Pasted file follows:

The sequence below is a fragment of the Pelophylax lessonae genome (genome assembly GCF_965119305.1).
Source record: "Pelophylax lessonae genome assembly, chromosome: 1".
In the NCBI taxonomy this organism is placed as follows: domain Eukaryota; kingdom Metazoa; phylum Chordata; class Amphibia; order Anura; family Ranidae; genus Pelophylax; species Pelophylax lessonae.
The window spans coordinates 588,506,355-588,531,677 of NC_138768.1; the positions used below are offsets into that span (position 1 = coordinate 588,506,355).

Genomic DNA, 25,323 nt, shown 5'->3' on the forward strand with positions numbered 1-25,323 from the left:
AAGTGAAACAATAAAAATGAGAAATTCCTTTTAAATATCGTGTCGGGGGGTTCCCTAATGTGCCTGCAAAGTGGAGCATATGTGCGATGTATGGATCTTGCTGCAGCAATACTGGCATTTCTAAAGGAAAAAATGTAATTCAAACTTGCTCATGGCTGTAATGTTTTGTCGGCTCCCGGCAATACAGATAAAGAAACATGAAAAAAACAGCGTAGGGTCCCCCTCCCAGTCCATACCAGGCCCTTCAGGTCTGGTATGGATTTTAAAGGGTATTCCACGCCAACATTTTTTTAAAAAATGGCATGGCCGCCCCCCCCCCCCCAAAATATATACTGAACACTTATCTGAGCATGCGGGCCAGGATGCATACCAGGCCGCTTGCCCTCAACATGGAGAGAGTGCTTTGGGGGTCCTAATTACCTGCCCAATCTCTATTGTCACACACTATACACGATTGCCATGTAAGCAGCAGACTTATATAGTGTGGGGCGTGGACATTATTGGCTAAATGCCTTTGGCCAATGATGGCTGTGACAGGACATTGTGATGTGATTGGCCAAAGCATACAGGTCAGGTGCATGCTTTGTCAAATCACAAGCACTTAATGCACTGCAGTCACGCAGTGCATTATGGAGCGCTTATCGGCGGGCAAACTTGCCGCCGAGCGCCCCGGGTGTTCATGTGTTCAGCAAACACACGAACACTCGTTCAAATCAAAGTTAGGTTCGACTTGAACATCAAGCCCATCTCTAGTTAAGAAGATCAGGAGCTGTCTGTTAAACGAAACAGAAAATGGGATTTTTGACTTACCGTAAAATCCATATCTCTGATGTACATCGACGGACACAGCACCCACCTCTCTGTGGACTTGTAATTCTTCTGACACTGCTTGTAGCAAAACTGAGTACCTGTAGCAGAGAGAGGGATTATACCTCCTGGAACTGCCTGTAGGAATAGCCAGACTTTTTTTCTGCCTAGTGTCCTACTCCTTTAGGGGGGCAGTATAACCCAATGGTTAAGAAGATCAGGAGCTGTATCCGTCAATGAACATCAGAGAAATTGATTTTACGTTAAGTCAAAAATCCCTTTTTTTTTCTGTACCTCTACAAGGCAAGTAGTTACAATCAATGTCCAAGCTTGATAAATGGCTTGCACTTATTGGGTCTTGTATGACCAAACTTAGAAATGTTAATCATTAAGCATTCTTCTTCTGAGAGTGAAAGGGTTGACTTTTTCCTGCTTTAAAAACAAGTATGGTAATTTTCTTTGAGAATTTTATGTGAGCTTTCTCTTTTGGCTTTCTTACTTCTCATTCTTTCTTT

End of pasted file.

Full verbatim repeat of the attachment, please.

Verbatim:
The sequence below is a fragment of the Pelophylax lessonae genome (genome assembly GCF_965119305.1).
Source record: "Pelophylax lessonae genome assembly, chromosome: 1".
In the NCBI taxonomy this organism is placed as follows: domain Eukaryota; kingdom Metazoa; phylum Chordata; class Amphibia; order Anura; family Ranidae; genus Pelophylax; species Pelophylax lessonae.
The window spans coordinates 588,506,355-588,531,677 of NC_138768.1; the positions used below are offsets into that span (position 1 = coordinate 588,506,355).

Genomic DNA, 25,323 nt, shown 5'->3' on the forward strand with positions numbered 1-25,323 from the left:
AAGTGAAACAATAAAAATGAGAAATTCCTTTTAAATATCGTGTCGGGGGGTTCCCTAATGTGCCTGCAAAGTGGAGCATATGTGCGATGTATGGATCTTGCTGCAGCAATACTGGCATTTCTAAAGGAAAAAATGTAATTCAAACTTGCTCATGGCTGTAATGTTTTGTCGGCTCCCGGCAATACAGATAAAGAAACATGAAAAAAACAGCGTAGGGTCCCCCTCCCAGTCCATACCAGGCCCTTCAGGTCTGGTATGGATTTTAAAGGGTATTCCACGCCAACATTTTTTTAAAAAATGGCATGGCCGCCCCCCCCCCCCCAAAATATATACTGAACACTTATCTGAGCATGCGGGCCAGGATGCATACCAGGCCGCTTGCCCTCAACATGGAGAGAGTGCTTTGGGGGTCCTAATTACCTGCCCAATCTCTATTGTCACACACTATACACGATTGCCATGTAAGCAGCAGACTTATATAGTGTGGGGCGTGGACATTATTGGCTAAATGCCTTTGGCCAATGATGGCTGTGACAGGACATTGTGATGTGATTGGCCAAAGCATACAGGTCAGGTGCATGCTTTGTCAAATCACAAGCACTTAATGCACTGCAGTCACGCAGTGCATTATGGAGCGCTTATCGGCGGGCAAACTTGCCGCCGAGCGCCCCGGGTGTTCATGTGTTCAGCAAACACACGAACACTCGTTCAAATCAAAGTTAGGTTCGACTTGAACATCAAGCCCATCTCTAGTTAAGAAGATCAGGAGCTGTCTGTTAAACGAAACAGAAAATGGGATTTTTGACTTACCGTAAAATCCATATCTCTGATGTACATCGACGGACACAGCACCCACCTCTCTGTGGACTTGTAATTCTTCTGACACTGCTTGTAGCAAAACTGAGTACCTGTAGCAGAGAGAGGGATTATACCTCCTGGAACTGCCTGTAGGAATAGCCAGACTTTTTTTCTGCCTAGTGTCCTACTCCTTTAGGGGGGCAGTATAACCCAATGGTTAAGAAGATCAGGAGCTGTATCCGTCAATGAACATCAGAGAAATTGATTTTACGTTAAGTCAAAAATCCCTTTTTTTTTCTGTACCTCTACAAGGCAAGTAGTTACAATCAATGTCCAAGCTTGATAAATGGCTTGCACTTATTGGGTCTTGTATGACCAAACTTAGAAATGTTAATCATTAAGCATTCTTCTTCTGAGAGTGAAAGGGTTGACTTTTTCCTGCTTTAAAAACAAGTATGGTAATTTTCTTTGAGAATTTTATGTGAGCTTTCTCTTTTGGCTTTCTTACTTCTCATTCTTTCTTT